Civilization



The term civilization has been used in different ways throughout history. In the current sense, civilization is the set of traits that characterize the state of a given society, from the technical, intellectual, political and moral point of view, without making any value judgment. We can then speak of civilizations in the plural and even of “primitive civilizations”, in the chronological sense, without pejorative connotation. Like those of culture, religion and society, the word civilization has become a key concept or “master word” for thinking about the world and history in the Enlightenment. The first to have used the word civilization in the present sense is Victor Riqueti de Mirabeau, the father of Mirabeau the revolutionary. In 1756, in ” The Friend of Men or Treaty of the Population, he writes: Similarly, in 1795, in Sketch of a Chart of Progress of the Human Mind ” of Condorcet, the idea of ​​civilization refers to the progress made by humanity in a given nation when it was possible to move from the state of barbarism to that of civilized. To civilization, then considered as an ideal to be attained and as a process of transformation of society towards this ideal, was the main legitimation given to imperialist colonization. It was a question of “civilizing” the peoples of the world in a hierarchical and evolutionist vision of civilization. Today the conceptions of civilization are more egalitarian so that the term refers more to a historical and social state of affairs than a process of transformation of societies. The idea has ceased to function in opposition to those of barbarism or savagery, while the principle of “the right of peoples to self-determination” is affirmed. In order to be able to define civilizations that have no precise structure nor institutional representation, it is necessary to select the facts that are considered appropriate. Thus, we rely on linguistic, ethical, geographical, cultural, religious or political facts. But the concepts of religion or culture are themselves discussed. For Bertrand Binoche,.

After having been widely used since the end of the singular, by opposing it to “barbarism”, the term is then put in the plural, especially by the social sciences. This follows a debate organized in 1929, based on articles by Lucien Febvre and Marcel Mauss. In 2008, the Journal de synthèse returned to the reappearance of this word in the 1990s. In 2003, the journal Human Sciences also questioned the return to fashion of the term “civilization”. If ethnologists and anthropologists have preferred the term “culture”, historians, archaeologists, and sometimes sociologists have widely used the word “civilization”. Political scientists, particularly Samuel Huntington in The Shock of Civilizations (1996), made use of it. Some historians and geographers such as Pierre Gourou and Fernand Braudel have made it a central notion of their approaches. The Braudelian concept of civilization (“material civilization”) is defined in the following way: it is first of all a space, a cultural area to which are attached goods (material or not, which can include the shape of the houses, the culinary traditions, the way of life, etc., properties having a coherence between them If, in addition to this, a permanence is observed in time, then Braudel defines a civilization.This vision is very close to that of the archaeologists which define “cultures” evolving in space and time, through tools such as typo-chronological tables, presenting the evolution of types (such as the various types of vases) during a period of time. In the years 2000-2010, the term is no longer used by these scientists, but the term is still in common use, but its meaning is not specified. one of his lectures At the Collège de France in 2015, Anne Cheng alluded, without dwelling, to the “Chinese civilization” about Confucianism.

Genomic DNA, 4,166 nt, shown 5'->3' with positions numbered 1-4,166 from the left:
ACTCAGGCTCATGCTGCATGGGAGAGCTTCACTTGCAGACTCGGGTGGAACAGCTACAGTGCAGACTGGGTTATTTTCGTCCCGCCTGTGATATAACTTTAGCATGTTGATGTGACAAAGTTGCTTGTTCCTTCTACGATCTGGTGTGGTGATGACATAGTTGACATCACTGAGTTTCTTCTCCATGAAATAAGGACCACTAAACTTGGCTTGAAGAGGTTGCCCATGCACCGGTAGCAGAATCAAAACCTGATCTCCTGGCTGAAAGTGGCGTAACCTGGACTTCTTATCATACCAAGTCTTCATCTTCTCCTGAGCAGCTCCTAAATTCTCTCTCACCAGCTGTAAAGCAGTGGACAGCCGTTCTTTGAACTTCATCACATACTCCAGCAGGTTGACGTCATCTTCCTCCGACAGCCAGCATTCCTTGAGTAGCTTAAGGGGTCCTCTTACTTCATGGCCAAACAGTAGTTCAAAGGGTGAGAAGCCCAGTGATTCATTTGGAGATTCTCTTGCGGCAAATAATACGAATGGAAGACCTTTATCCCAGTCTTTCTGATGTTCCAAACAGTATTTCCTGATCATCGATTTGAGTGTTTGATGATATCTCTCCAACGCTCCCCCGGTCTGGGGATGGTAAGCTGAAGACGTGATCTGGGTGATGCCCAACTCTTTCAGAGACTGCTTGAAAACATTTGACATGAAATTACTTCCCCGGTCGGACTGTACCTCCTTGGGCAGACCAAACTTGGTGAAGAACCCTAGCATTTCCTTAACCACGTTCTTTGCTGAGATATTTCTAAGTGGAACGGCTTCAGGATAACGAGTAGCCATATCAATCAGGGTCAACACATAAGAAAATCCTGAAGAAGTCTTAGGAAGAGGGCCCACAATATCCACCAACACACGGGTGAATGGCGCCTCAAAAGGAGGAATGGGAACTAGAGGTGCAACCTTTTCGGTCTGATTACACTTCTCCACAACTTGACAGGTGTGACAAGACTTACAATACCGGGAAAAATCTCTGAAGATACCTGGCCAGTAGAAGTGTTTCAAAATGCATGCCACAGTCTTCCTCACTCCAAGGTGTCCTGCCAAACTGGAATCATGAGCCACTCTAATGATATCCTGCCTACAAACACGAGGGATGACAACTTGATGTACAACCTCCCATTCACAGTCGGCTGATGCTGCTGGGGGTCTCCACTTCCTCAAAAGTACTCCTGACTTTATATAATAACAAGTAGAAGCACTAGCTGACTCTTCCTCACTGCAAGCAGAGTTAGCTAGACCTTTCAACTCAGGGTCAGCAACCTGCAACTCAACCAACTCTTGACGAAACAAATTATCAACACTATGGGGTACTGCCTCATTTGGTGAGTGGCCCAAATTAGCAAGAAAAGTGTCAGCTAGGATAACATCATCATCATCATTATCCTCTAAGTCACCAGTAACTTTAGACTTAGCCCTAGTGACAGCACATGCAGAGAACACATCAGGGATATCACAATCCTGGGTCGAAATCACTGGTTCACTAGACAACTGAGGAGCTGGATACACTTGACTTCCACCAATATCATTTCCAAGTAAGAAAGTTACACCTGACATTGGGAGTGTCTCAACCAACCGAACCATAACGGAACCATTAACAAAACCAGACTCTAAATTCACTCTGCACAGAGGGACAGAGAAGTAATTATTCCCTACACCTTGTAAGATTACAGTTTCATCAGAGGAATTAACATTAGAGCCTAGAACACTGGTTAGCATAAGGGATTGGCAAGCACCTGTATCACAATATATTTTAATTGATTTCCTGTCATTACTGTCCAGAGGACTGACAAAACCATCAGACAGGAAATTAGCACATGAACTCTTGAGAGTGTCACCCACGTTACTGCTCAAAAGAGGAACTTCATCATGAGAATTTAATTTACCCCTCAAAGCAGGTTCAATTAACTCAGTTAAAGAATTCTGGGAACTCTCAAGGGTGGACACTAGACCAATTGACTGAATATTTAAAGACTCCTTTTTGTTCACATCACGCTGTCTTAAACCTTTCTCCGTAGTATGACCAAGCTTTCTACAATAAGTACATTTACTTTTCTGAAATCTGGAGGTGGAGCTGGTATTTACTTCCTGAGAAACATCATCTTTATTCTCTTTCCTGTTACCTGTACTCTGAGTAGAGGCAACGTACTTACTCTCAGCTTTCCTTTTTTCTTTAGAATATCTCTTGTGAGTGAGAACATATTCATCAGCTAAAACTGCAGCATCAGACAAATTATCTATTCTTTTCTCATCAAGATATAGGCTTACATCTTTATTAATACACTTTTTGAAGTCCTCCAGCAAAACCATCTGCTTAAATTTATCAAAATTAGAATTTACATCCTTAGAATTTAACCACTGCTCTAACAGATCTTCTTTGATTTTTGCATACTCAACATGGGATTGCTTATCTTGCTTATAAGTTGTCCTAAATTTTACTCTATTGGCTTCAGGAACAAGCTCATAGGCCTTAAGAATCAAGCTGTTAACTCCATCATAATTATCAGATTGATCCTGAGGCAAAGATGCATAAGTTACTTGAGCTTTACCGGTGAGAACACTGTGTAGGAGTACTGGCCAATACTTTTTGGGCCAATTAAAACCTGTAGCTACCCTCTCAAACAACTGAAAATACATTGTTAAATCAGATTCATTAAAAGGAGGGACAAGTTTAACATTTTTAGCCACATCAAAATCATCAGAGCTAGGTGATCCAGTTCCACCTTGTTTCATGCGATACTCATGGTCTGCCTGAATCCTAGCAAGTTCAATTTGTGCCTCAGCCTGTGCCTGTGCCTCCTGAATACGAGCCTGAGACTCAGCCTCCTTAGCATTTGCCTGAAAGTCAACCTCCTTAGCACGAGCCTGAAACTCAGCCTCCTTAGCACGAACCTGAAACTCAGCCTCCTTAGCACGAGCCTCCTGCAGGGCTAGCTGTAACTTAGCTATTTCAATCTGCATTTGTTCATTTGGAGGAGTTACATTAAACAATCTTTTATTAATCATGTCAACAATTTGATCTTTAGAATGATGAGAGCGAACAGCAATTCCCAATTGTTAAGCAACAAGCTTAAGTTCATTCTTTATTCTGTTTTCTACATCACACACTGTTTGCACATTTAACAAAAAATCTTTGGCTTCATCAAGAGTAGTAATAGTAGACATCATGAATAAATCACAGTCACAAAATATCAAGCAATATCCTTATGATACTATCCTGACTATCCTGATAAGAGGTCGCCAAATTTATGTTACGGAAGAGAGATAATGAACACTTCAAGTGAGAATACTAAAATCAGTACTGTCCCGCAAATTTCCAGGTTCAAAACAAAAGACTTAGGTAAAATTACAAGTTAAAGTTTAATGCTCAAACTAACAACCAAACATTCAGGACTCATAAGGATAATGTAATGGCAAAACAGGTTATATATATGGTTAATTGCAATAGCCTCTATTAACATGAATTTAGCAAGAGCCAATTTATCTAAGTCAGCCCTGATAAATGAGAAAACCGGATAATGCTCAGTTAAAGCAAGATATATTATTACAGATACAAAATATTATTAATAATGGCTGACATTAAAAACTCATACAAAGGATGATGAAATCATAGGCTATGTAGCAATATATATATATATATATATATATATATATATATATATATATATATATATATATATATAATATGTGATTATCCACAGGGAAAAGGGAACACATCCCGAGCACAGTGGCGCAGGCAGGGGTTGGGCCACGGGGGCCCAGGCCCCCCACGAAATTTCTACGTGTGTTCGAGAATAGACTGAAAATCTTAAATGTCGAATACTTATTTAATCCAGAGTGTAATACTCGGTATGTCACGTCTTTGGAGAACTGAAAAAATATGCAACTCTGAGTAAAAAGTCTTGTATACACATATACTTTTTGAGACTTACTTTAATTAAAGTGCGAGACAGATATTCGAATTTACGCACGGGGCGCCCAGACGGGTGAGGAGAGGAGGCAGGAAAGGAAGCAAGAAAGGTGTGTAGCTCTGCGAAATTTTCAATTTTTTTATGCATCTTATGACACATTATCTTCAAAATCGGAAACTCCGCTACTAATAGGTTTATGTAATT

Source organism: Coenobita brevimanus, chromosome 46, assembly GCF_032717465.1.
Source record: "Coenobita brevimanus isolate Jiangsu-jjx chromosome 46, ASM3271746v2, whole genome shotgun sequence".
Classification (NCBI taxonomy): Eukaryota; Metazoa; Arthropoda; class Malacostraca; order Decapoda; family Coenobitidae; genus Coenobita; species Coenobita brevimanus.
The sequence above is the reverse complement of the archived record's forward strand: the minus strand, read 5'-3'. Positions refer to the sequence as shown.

According to archaeologist Gordon Childe in Urban Civilization, published in 1950, the first known civilizations that left large archaeological sites are Sumer, ancient Egypt, the Indus Valley civilization and Chinese civilization. The functions of these monumental archaeological complexes differentiate them from previous Neolithic settlements. The discovery and mastery of agriculture within “agrarian civilizations” have led to a new organization of space and human activity within “urban civilizations”. To qualify as a civilization, it must include most of the following characteristics: Five primary criteria (organization):

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